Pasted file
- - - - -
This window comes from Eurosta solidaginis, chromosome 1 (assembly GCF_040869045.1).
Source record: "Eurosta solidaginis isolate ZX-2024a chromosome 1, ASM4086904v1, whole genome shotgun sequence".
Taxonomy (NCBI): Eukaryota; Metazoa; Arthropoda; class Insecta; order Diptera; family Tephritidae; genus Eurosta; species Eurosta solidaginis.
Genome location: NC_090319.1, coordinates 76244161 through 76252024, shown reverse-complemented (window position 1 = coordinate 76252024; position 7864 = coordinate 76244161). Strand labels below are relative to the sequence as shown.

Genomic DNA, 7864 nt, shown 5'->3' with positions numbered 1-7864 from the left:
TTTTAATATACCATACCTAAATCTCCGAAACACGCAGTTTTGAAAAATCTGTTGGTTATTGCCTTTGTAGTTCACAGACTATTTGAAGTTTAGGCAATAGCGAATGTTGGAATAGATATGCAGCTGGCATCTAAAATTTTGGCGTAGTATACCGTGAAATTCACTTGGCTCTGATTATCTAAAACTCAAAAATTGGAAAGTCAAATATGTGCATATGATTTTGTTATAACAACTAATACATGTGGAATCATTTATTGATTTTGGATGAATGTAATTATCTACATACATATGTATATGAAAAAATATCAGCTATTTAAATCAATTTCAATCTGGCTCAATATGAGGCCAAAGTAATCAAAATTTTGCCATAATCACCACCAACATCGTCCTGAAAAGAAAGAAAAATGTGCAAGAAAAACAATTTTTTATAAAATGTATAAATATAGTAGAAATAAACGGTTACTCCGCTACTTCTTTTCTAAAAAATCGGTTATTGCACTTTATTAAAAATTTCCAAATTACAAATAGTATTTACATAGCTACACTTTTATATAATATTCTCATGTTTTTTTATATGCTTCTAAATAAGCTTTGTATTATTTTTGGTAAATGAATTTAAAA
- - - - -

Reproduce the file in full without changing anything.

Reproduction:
This window comes from Eurosta solidaginis, chromosome 1 (assembly GCF_040869045.1).
Source record: "Eurosta solidaginis isolate ZX-2024a chromosome 1, ASM4086904v1, whole genome shotgun sequence".
Taxonomy (NCBI): Eukaryota; Metazoa; Arthropoda; class Insecta; order Diptera; family Tephritidae; genus Eurosta; species Eurosta solidaginis.
Genome location: NC_090319.1, coordinates 76244161 through 76252024, shown reverse-complemented (window position 1 = coordinate 76252024; position 7864 = coordinate 76244161). Strand labels below are relative to the sequence as shown.

Genomic DNA, 7864 nt, shown 5'->3' with positions numbered 1-7864 from the left:
TTTTAATATACCATACCTAAATCTCCGAAACACGCAGTTTTGAAAAATCTGTTGGTTATTGCCTTTGTAGTTCACAGACTATTTGAAGTTTAGGCAATAGCGAATGTTGGAATAGATATGCAGCTGGCATCTAAAATTTTGGCGTAGTATACCGTGAAATTCACTTGGCTCTGATTATCTAAAACTCAAAAATTGGAAAGTCAAATATGTGCATATGATTTTGTTATAACAACTAATACATGTGGAATCATTTATTGATTTTGGATGAATGTAATTATCTACATACATATGTATATGAAAAAATATCAGCTATTTAAATCAATTTCAATCTGGCTCAATATGAGGCCAAAGTAATCAAAATTTTGCCATAATCACCACCAACATCGTCCTGAAAAGAAAGAAAAATGTGCAAGAAAAACAATTTTTTATAAAATGTATAAATATAGTAGAAATAAACGGTTACTCCGCTACTTCTTTTCTAAAAAATCGGTTATTGCACTTTATTAAAAATTTCCAAATTACAAATAGTATTTACATAGCTACACTTTTATATAATATTCTCATGTTTTTTTATATGCTTCTAAATAAGCTTTGTATTATTTTTGGTAAATGAATTTAAAA